Dare forward: the new Porsche Macan T (0:54):
Story credits: Trevor Hofmann
Photo credits: Porsche
Volvo’s new XC40 Recharge is everything I already loved about this fabulous little luxury utility, and less! Less running costs, less emissions, and less of an impact on the local environment, but then…
Volvo’s new XC40 Recharge is everything I already loved about this fabulous little luxury utility, and less!
Less running costs, less emissions, and less of an impact on the local environment, but then again in contrast, the new XC40 Recharge’ 78-kWh lithium-ion, high-voltage battery and twin 150-kW electric motors provide even more get-up-and-go than the turbocharged 2.0-litre gasoline-powered variants last tested. And while we’re talking about more, you’ll also need to make a bigger financial commitment to own one.
This puts the XC40’s cost of going electric at about $20k give or take a couple of thousand, although we should never forget government EV incentives that range from $1,000 to $8,000 depending on your province. All things considered, the new Recharge might not initially seem like the ideal choice amongst XC40 trims, at least financially, but for those who want the extra performance and positive nods from passersby, it’s a great choice amongst electrics.
The gasoline-powered XC40 variants previously tested included a 2019 T5 AWD R-Design that I reviewed back in June of its model year, plus a 2020 T5 AWD Momentum that I covered in October of that year. Both were infused with the non-electric model’s upgraded powertrain, featuring an energetic 248 horsepower and 258 lb-ft of torque. They were relatively easy on fuel and fun to drive, but take note this purely gasoline-powered engine, as well as the less potent T4 variety that’s available in the entry-level XC40, will be replaced by more fuel-efficient hybridized B4 and B5 powertrains this fall for the 2023 model year.
Shocking acceleration comes standard
While all this is good news for small luxury SUV lovers, Volvo’s new Recharge Pure Electric power unit, which is available right now for the 2022 model year, puts an entirely new spin on XC40 performance and efficiency.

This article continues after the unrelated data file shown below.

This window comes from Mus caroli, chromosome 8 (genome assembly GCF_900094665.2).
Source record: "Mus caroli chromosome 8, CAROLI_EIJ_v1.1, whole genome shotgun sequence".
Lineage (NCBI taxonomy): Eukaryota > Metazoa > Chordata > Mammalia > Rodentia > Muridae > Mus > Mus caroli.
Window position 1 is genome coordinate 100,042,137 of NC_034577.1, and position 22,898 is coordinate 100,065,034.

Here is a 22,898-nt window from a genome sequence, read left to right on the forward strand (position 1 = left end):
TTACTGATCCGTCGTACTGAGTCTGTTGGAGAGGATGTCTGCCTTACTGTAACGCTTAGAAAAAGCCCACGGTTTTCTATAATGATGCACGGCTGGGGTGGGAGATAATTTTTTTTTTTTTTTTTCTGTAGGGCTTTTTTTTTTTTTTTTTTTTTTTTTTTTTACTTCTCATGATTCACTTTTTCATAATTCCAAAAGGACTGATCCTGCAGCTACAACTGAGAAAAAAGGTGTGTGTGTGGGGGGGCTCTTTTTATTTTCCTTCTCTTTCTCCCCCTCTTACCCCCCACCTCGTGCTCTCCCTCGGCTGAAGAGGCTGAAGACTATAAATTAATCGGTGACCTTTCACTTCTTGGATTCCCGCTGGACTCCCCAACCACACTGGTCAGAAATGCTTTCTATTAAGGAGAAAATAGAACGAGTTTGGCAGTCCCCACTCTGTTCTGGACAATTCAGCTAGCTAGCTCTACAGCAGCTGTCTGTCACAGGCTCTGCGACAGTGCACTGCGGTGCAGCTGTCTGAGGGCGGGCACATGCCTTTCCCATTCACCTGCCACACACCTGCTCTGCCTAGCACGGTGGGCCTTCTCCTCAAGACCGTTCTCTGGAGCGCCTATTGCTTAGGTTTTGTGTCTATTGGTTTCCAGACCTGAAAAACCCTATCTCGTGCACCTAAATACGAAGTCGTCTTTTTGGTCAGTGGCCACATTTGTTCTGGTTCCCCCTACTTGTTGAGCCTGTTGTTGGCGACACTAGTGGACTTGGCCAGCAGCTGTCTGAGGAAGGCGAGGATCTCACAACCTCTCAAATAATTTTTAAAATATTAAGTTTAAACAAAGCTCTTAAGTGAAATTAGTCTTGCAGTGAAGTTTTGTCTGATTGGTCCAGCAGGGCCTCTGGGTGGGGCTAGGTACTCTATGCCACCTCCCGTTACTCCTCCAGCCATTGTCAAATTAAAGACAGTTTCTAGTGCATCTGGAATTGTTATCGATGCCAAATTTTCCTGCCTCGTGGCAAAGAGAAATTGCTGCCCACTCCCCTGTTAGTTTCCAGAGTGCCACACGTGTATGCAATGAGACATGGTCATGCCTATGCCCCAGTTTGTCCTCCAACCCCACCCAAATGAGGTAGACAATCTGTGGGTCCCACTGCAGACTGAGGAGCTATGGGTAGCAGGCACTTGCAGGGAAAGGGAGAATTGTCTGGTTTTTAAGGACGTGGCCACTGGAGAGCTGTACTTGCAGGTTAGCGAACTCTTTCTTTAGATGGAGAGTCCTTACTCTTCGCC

This all-electric cute ute is serious fun at take-off, thanks to dual electric motors that supply four-wheel traction out to wide, grippy tires, my tester’s having been upgraded to a set of 20-inch five-V-spoke diamond-cut alloy rims on 235/45 rubber up front, and 255/40s in the rear, which are the same as on the first XC40 R-Design I drove back in 2019.
The electrified utility’s acceleration is actually quite shocking (not literally), with a standing start to 100 km/h taking a mere 4.9 seconds, this thanks to a combined 402 horsepower and 486 lb-ft of torque from both front and rear motors.
Recharge your XC40 Recharge in only 40 minutes
The XC40 Recharge’ Lithium-ion (Li-ion) battery is rated at 78.0 kWh, incidentally, and only takes 7.5 hours to refill from a 240-volt home or public charger. Then again, if you can locate a 400-volt charger you’ll need only 40 minutes to complete the same task, making it an ideal companion for longer trips.
I can access a few of these 400-volt chargers near my home in Richmond, BC, and would be able to do likewise in any other Vancouver suburb, or for that matter on major routes outside of the greater Vancouver area in any direction, while some of my regular road trip locations, such as Whistler and Kelowna, BC, have plenty of high-speed chargers to choose from. Recharging an EV isn’t quite as quick as refueling with gas, but it’s certainly a lot friendlier on the wallet, and there’s always a coffee shop nearby for catching up on work, or even better, a little rest and relaxation.
Great range for commuting and running errands in town
Of note, if you go easy on the throttle and don’t overdo it with the aircon, the XC40 Recharge provides up to 359 km (223 mi) of range. This means you won’t be able to drive directly from Vancouver to Kelowna, for instance, or even Burnaby to the Okanagan’s most populous city. If you’re taking off from Surrey, however, you’ll be fine, and ditto for Toronto to Muskoka, while Montrealers will have no problem getting both to and from Mont Tremblant without recharging until arriving back home.